Thursday, February 24, 2022

1971 Winternational Sprints

Tampa, Fla – A crowd of 4,500, the largest gathering ever for a Wednesday night program, kicked off the 1971 Winternational Sprints. The experiment to go night racing during the mid-week, aided by beautiful warm weather, proved to be a success.

Jerry Blundy of Galesburg, Ill., took up right where he left off at the Florida State Fair last February by winning the opening night feature. He did it like a champion should, leading 19 of the final 25 laps, after establishing himself as the fastest man at the track with a top time of 25.71 seconds in time trials. Last year, he had won the finale of the series.

Blundy survived a first lap tangle with Buzz Barton of Tampa and Jim McCune of Toledo, Ohio, to come from his sixth starting position to gain the victory. The brush with Barton’s car caused him to lose his front bumper and grill work but did no serious damage.

Earlier, he blew a head gasket which caused him some minor trouble and gave him some doubts whether he would finish the feature. But finish he did, sailing along in front of the rest of the field after passing Amati on the sixth lap.

Behind him as he caught starter Johnny Hick’s checkered flag was Ron Perkins of Wood River, Ill., who passed Chuck Amati of Greenfield, Tenn., on the final lap to claim runner-up honors.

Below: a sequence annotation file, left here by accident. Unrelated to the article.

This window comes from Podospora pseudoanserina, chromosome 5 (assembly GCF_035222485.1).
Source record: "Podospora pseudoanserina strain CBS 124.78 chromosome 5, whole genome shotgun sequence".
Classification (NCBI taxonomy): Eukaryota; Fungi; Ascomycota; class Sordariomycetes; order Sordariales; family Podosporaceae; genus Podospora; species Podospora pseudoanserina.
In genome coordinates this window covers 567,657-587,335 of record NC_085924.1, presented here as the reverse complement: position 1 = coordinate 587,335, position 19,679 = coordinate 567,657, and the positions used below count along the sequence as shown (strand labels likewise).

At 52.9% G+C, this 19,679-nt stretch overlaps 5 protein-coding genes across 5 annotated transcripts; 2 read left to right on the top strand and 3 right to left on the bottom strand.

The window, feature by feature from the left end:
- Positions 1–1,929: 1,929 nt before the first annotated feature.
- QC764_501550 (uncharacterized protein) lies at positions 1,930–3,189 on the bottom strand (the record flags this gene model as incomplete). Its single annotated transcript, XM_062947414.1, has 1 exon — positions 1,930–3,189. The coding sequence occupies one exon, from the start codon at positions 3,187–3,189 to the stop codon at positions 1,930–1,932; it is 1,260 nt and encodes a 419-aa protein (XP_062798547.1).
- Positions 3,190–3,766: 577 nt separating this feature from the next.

The lighting around the half-mile was poor, except for the frontstretch and the first turn, but Blundy claimed it wasn’t that great in turns three or four either. Despite that, he was satisfied with the experiment.

“It was better than daytime,” he remarked. “In the daytime, you have sun and all of that dust.”

Perkins and Amati were the hit of the opening night. The two staged a wheel-to-wheel battle in the middle to late stages of the feature that kept the fans on their feet. Amati, a newcomer to Tampa racing, won his heat and the 5-lap match race.

Heat races were won by Barton, Amati, and Dick Schmelyum of Westminster, Mich. Cliff Cockrum of Benton, Ill., who was badly burned during the races last year, came through to win the 10-lap consolation.

Before a turn away crowd of 8,200, Blundy followed up his opening night win with another victory on Saturday, February 6. It was Blundy’s second straight feature win and his third straight stretching back to the finale of the ’70 Winternational Sprints.

The capacity crowd was treated to a series of crashes, spins, and flips which brought out the yellow flag four times and the red flag once.

In the 30-lap main event, two cars came together in front of the grandstands, and one bounced into the pit area, smashing into two tow trucks. A spectator on one of the tow trucks was tossed into the air and landed on the ground. He suffered only bruises.

The consolation was almost as hectic, with four restarts before it could be waved off, once when Bill Roynon performed a slow roll coming out of turn two. Dick Schmelyum also did four rolls in the north turn but emerged only shaken.

Blundy’s dash to the front came just after that accident in the pit area, when the restart put him on the tailpipe of Bob Kinser of Bloomington, Ind., and gave him a chance to change goggles.

“We had so many yellow flags, I used up all of the lenses in my goggles,” Blundy said. “I was trying to wipe them off, but they all smeared. I couldn’t see a thing.”

Blundy was using a smaller 302 cubic inch engine in Saturday’s races, expecting hard, slick track where a big motor causes wheel spins. But a hard rain on Friday night left the track heavy and caused the smaller engine to labor.